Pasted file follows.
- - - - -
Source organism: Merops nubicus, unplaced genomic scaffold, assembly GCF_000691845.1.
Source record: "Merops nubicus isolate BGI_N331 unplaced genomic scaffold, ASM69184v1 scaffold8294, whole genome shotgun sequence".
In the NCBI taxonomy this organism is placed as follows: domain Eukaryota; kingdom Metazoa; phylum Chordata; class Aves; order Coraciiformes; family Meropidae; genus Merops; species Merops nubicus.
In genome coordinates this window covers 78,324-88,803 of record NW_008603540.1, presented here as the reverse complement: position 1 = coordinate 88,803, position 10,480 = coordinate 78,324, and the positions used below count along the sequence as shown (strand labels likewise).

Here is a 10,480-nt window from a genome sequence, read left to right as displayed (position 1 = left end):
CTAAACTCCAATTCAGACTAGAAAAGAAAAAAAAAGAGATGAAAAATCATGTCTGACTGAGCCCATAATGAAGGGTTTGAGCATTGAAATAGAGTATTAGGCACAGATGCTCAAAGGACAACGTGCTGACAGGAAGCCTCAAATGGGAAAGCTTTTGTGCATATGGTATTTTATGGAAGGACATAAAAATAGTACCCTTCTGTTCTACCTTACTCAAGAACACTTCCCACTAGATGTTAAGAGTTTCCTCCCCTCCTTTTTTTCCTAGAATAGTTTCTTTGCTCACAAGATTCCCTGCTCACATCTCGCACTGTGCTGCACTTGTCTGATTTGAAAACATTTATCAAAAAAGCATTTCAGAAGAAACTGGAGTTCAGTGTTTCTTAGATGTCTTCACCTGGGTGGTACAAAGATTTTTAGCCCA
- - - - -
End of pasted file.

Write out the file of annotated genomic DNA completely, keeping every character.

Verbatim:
Source organism: Merops nubicus, unplaced genomic scaffold, assembly GCF_000691845.1.
Source record: "Merops nubicus isolate BGI_N331 unplaced genomic scaffold, ASM69184v1 scaffold8294, whole genome shotgun sequence".
In the NCBI taxonomy this organism is placed as follows: domain Eukaryota; kingdom Metazoa; phylum Chordata; class Aves; order Coraciiformes; family Meropidae; genus Merops; species Merops nubicus.
In genome coordinates this window covers 78,324-88,803 of record NW_008603540.1, presented here as the reverse complement: position 1 = coordinate 88,803, position 10,480 = coordinate 78,324, and the positions used below count along the sequence as shown (strand labels likewise).

Here is a 10,480-nt window from a genome sequence, read left to right as displayed (position 1 = left end):
CTAAACTCCAATTCAGACTAGAAAAGAAAAAAAAAGAGATGAAAAATCATGTCTGACTGAGCCCATAATGAAGGGTTTGAGCATTGAAATAGAGTATTAGGCACAGATGCTCAAAGGACAACGTGCTGACAGGAAGCCTCAAATGGGAAAGCTTTTGTGCATATGGTATTTTATGGAAGGACATAAAAATAGTACCCTTCTGTTCTACCTTACTCAAGAACACTTCCCACTAGATGTTAAGAGTTTCCTCCCCTCCTTTTTTTCCTAGAATAGTTTCTTTGCTCACAAGATTCCCTGCTCACATCTCGCACTGTGCTGCACTTGTCTGATTTGAAAACATTTATCAAAAAAGCATTTCAGAAGAAACTGGAGTTCAGTGTTTCTTAGATGTCTTCACCTGGGTGGTACAAAGATTTTTAGCCCA